With you, the KJ Family beside me, together we stand at the threshold of the New Year, embracing the journey ahead with open arms and an open heart.

PRAYER הליפת
- Cantor Berson
רשואמ היכמותו הב םיקיזחמל םייח

הרות / TORAH

Torah study is not just for the elite, nor is it the rote memorization of a few ancient passages. It is for young and old, scholars and beginners alike; it offers everyone a journey into the ideas and ideals of Judaism.

The Jewish emphasis on in-depth, universal study is unique among world religions; and that has made all the difference. An endless pursuit of learning meant that education became the Jewish community’s number one priority. The Talmud’s emphasis on the importance of questions has made rigorous analysis a hallmark of Jewish culture. Above all, the constant search for answers and insights transformed the Jewish soul. In a recent interview, one returnee to Judaism said: “When I plugged into Torah—what Judaism is—it was like electricity.” Our souls are searching for something more than the superficial and selfish. Torah study changes our outlook, and raises our aspirations above the mundane and materialistic.

Torah study is also the secret of Jewish survival. Heinrich Heine describes the Torah as a portable homeland, which was a refuge for the Jews during the difficult years of exile. Wherever they may have been, Jews found comfort inside a virtual reality filled with learning, spirituality, and dreams - an otherworldly homeland floating in a sea of words. Through their connection to the Torah, the Jews were able to retain their religious identity in the diaspora.

In an internet age of endless access to information, this connection to Torah has never been easier; and at a time when much of what is available online panders to the lowest common denominator, it has never been more important.



While charity is undoubtedly a commendable act of benevolence, Tzedakah goes deeper, constituting a core Jewish obligation that underpins a just societal structure. It's not confined to the wealthy; Tzedakah is incumbent upon every Jew, irrespective of financial status. This act of giving isn't solely a gesture; it's transformative, a reflection of one's essence as a descendant of our patriarch Abraham.

Abraham embodied the pinnacle of Tzedakah, going beyond mere provisions of food, clothing, and shelter to be genuinely present, caring, and supportive. God's vision for Abraham was to transmit the values of Justice, Righteousness, Tzedakah, and Mishpat to his descendants. During his post-berit milah recovery, Abraham noticed three travelers approaching his tent. He didn't wait for them but eagerly welcomed them with fresh bread and carefully selected cows for a lavish meal. Yet, his sincere presence and empathy for their needs shone through more than the feast. This was more than courtesy; it was a heartfelt connection.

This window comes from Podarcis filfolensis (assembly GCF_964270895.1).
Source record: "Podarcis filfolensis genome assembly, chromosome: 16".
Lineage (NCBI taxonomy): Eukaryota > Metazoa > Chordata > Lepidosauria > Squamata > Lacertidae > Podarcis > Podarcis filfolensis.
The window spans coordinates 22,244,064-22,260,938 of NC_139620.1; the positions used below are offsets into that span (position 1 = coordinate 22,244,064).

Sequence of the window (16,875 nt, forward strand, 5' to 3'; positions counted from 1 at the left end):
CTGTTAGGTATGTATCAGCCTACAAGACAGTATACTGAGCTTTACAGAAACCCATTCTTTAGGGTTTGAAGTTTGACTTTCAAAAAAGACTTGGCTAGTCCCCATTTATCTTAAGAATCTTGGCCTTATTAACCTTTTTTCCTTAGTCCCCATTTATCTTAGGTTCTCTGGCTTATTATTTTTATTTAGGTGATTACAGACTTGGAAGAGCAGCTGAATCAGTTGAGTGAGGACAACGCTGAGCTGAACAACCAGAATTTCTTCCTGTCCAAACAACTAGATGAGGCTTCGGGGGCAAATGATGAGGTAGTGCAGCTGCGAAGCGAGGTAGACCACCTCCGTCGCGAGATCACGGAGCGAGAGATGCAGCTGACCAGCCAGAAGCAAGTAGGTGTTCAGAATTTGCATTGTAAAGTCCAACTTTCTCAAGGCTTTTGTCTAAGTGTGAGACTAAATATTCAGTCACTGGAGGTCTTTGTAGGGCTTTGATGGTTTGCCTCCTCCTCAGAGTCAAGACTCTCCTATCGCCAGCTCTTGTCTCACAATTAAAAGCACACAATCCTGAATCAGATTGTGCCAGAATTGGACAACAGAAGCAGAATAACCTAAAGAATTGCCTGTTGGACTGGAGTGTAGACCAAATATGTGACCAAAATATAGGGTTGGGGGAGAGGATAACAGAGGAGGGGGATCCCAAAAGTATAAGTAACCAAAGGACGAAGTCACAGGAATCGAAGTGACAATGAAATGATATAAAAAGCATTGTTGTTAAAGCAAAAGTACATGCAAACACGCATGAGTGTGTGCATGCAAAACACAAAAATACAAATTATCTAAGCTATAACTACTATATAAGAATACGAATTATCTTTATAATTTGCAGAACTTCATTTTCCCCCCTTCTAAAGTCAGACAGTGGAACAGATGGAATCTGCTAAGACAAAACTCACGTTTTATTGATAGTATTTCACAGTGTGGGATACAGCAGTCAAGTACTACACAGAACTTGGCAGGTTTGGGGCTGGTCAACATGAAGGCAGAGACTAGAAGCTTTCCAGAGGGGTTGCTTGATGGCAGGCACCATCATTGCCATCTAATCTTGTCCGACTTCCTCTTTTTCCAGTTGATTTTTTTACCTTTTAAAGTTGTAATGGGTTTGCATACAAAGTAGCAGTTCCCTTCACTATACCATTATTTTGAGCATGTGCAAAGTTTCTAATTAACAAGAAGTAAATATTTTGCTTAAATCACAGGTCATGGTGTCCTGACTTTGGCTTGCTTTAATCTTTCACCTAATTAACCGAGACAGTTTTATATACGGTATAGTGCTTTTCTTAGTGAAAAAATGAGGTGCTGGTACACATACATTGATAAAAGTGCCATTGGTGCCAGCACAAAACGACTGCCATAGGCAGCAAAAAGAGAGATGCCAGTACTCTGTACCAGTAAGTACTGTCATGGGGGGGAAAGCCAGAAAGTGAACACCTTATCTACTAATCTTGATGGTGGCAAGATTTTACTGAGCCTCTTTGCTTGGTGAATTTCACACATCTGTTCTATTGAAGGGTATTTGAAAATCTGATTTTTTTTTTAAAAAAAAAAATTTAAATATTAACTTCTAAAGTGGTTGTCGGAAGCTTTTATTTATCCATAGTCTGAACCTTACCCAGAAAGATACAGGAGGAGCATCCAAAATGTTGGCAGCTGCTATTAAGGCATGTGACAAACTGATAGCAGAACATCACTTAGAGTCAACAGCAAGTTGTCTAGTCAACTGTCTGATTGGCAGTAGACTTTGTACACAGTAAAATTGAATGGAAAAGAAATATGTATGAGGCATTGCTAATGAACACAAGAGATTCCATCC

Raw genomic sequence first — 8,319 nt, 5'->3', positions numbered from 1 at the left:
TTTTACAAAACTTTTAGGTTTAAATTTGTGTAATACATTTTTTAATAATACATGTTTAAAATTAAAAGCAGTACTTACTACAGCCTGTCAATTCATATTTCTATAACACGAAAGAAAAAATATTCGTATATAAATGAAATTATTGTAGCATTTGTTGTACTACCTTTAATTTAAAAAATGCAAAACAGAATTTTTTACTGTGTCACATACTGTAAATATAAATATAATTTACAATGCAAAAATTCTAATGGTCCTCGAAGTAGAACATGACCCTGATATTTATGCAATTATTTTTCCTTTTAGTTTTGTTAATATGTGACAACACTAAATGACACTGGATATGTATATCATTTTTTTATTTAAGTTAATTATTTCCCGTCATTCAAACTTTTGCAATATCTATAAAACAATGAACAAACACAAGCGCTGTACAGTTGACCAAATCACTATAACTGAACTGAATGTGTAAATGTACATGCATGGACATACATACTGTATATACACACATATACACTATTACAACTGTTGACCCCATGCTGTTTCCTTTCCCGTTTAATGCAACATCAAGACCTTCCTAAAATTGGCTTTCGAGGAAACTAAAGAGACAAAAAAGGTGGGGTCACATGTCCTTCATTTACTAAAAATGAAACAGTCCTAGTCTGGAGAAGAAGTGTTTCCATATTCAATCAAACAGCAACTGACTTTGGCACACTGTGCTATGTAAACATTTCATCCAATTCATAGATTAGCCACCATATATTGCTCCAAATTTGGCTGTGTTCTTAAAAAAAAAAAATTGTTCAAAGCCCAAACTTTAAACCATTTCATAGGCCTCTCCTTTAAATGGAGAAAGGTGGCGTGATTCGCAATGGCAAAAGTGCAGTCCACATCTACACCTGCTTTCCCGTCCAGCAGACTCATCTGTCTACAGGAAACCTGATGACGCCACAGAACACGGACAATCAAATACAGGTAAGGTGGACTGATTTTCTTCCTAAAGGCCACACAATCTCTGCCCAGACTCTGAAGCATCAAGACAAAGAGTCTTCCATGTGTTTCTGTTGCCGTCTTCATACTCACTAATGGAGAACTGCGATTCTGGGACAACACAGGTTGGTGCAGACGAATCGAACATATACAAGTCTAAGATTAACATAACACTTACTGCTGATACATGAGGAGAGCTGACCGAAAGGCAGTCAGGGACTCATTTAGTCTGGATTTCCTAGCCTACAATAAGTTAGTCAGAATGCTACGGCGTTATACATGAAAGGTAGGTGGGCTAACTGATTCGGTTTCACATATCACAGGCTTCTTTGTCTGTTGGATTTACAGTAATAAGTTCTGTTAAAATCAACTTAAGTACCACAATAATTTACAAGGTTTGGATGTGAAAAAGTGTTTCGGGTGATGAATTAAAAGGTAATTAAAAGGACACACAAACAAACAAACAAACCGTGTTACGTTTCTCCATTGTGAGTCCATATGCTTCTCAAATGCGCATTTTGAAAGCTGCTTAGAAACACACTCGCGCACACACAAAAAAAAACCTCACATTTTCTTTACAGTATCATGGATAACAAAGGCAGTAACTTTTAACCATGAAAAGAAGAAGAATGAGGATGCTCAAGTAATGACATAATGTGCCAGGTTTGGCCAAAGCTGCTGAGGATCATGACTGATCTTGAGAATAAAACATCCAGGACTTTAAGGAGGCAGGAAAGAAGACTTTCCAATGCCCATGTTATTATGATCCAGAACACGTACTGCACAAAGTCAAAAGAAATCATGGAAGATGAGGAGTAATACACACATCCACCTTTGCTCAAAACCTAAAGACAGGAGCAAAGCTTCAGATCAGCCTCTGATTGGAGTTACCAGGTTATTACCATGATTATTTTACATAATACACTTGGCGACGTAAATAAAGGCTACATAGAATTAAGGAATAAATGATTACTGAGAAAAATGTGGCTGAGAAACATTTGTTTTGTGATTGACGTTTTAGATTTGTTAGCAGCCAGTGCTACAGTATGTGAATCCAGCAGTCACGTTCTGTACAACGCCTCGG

Maimonides delineates eight levels of Tzedakah, emphasizing not just the act of giving but the manner and intent behind it. The highest level is to help someone become self-sufficient by providing a job, a loan, or assistance that helps them regain their independence and dignity. This profound understanding of Tzedakah goes beyond mere financial aid. It's an endeavor to uplift the spirit, restore dignity, and genuinely better our fellows' lives.

Rabbi Jonathan Sacks encapsulates this notion, stressing, “What matters is not only how much you give, but also how you do so.” Tzedakah transcends material aid, ensuring that recipients feel genuinely valued and supported.



Judaism is a pioneer in promoting universal education, ensuring each child receives a comprehensive education regardless of socioeconomic background. This age-old mandate highlights the paramount role of education in Jewish life.

An exemplary manifestation of this dedication lies in the Bar Mitzvah tradition. By mandating young boys to master Torah reading, Judaism provides direct access to its foundational texts. This distinctive practice imparts skills and fluency and grants access to our texts, traditions, and the ability to lead services across global communities.

Jewish day schools are integral to this educational journey, pivotal in nurturing young minds.


Equally significant is parental role modeling. Active engagement of children in religious practices, from blessings to Shabbat preparations, nurtures a profound connection to Judaism.

Furthermore, the synagogue serves as a canvas for spiritual maturation. Encountering the hazzan’s prayer and Torah study within the congregation leaves an enduring imprint on young hearts. To kindle their devotion, we stand beside them, praying as a unified entity.

While youth groups contribute enrichment, sharing the congregation’s space fosters a deeper faith bond. Investing in youth education is an investment in Judaism’s future. Just as previous generations entrusted us with their legacy, it’s our duty to guide the next generation in embracing their Jewish identity.


םייםלועה אל ש ןיא לבהליבשב תוקונית תיב ןבר


We as Jews are interconnected, bound by a shared destiny and a common heritage.

Rabbi Akiva illuminated this principle when he declared, “Love your neighbor as yourself; this is the great principle of the Torah.” This foundational idea of unity calls upon us to embrace the diversity of Jewish life and extend a helping hand to our fellow Jews, near and far.